The judgment in the Logistep case has created a certain amount of uncertainty as to whether copyright infringement can still be prosecuted under current legislation. However, efforts are now underway to introduce measures into legislation to facilitate the enforcement of copyright on the internet and therefore to create clarity in the matter.
The Logistep judgment (cf. our 18th Report on activities 2010/2011, section 1.3.5) has introduced a measure of uncertainty with regard to its impact on the prosecution of copyright infringement on the internet. The public prosecution services have interpreted the judgment to mean that the obtaining of IP addresses from the internet may not, as a general rule, be used for the prosecution of copyright infringement and that the courts will not admit evidence obtained in such a manner. We, on the other hand, believe that even after the judgment, it is still legitimate to obtain and process such personal data, provided that the following points are respected (cf. our 19th Report on activities 2011/2012, section 1.3.7 in German and French):
- The collection and storage of data must not go beyond what is absolutely necessary in order to file criminal charges against alleged copyright infringers.
- Every effort must be undertaken to ensure that negotiations between the rightsholders and the (alleged) copyright infringer regarding the amount of damages being sought should only be initiated at the request of the former or after a decision by the criminal court.
- The rightsholders must indicate as clearly as possible how they collect data and the use to which that data shall be put. They should explain how they proceed in infringement cases by placing information to this effect in an easily-accessible and prominent position on their website (detailing for example the type and scope of the data that they collect). This must be done in a completely transparent manner. Furthermore, they should make it absolutely clear that claims for damages may be sought once an infringer has been convicted by the criminal courts.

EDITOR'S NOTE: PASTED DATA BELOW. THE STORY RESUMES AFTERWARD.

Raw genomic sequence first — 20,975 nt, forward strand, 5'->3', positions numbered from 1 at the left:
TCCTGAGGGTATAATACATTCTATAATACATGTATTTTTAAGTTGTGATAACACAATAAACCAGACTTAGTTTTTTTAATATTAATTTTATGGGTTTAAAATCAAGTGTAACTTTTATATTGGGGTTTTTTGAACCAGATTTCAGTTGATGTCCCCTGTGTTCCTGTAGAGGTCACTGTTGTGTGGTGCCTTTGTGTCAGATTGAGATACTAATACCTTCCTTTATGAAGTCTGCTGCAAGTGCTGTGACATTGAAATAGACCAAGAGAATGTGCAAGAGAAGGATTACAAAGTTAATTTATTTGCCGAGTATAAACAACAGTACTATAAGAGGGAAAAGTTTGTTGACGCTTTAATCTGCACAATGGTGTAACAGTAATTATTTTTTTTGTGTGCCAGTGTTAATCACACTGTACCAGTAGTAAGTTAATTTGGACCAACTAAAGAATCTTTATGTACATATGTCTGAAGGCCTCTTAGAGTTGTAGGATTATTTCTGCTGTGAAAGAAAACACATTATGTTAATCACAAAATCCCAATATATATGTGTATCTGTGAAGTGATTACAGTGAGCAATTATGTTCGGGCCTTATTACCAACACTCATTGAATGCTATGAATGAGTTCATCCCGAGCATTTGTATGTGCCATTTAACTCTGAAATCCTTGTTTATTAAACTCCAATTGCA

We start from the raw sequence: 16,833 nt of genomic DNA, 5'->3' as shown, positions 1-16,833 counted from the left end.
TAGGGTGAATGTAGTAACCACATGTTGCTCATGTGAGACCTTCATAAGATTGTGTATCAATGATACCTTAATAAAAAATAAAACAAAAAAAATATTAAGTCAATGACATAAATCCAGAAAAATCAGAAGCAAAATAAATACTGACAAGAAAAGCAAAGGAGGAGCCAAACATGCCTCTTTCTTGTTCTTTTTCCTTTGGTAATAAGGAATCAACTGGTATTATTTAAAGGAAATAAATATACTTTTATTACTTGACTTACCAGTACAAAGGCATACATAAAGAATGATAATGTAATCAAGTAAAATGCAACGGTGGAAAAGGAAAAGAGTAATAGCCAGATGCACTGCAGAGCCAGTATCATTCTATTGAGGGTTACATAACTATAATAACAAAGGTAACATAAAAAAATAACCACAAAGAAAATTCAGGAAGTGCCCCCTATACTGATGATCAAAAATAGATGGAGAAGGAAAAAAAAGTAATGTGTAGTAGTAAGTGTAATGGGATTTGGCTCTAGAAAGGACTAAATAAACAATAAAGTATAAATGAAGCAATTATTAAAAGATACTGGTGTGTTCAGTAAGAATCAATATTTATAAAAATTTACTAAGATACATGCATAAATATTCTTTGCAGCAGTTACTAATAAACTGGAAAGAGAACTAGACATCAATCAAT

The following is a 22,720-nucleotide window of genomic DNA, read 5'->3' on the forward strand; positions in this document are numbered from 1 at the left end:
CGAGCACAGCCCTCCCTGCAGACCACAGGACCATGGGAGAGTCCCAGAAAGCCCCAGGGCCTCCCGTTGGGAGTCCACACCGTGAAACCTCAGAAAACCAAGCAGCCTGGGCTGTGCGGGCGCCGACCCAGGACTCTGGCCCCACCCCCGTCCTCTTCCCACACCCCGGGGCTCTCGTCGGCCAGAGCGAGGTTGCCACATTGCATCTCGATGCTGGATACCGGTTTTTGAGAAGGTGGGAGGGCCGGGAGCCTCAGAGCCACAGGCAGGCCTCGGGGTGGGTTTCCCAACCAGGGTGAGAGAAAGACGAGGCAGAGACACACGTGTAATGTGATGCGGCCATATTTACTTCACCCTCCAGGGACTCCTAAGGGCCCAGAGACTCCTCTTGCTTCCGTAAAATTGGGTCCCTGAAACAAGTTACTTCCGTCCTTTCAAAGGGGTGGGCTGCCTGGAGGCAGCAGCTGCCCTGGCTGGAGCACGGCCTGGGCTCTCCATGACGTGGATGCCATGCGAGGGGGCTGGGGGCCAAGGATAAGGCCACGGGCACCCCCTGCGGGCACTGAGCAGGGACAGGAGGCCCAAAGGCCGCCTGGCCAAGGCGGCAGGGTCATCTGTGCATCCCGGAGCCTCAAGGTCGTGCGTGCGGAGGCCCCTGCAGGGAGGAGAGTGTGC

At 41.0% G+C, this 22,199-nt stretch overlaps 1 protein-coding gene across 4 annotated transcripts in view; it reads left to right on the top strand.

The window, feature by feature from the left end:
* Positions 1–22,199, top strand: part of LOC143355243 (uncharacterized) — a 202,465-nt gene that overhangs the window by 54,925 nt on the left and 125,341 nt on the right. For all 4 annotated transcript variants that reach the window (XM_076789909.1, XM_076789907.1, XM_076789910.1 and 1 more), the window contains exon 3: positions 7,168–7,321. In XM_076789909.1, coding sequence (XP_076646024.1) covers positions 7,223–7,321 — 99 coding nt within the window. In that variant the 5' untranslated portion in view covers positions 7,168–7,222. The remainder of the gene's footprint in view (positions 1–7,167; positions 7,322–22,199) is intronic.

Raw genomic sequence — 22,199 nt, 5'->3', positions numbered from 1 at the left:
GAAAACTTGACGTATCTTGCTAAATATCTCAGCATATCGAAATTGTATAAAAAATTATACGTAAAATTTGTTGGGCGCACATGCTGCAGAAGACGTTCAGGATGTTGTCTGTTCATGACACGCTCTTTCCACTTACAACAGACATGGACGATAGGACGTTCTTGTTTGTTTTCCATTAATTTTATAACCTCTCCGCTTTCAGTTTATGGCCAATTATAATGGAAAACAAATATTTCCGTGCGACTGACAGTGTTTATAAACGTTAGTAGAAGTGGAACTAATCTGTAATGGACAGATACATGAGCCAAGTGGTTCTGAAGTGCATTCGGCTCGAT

The best way to ensure that the collection of such data is admissible under current legislation is for the rightsholder to seek a ruling from a court of last instance setting out the requirements that must be fulfilled in order for evidence on internet copyright infringement to be deemed in conformity with data protection law.
We have repeatedly made reference to the Supreme Court's 2010 annual report in which it draws the attention of the government - a rare occurrence in Switzerland - to the insufficiencies of current legislation to deal with copyright infringement. After a parliamentary vote that tasked the government with the preparation of a draft bill, and especially thanks to our own intervention on the matter, the first steps have now been taken. Acting on instructions from Justice Minister Simonetta Sommaruga, a working group has been asked to produce its recommendations on the adaptation of copyright law to technological developments by the end of 2013. Its mandate also includes the examination of measures to facilitate the enforcement of laws on the internet.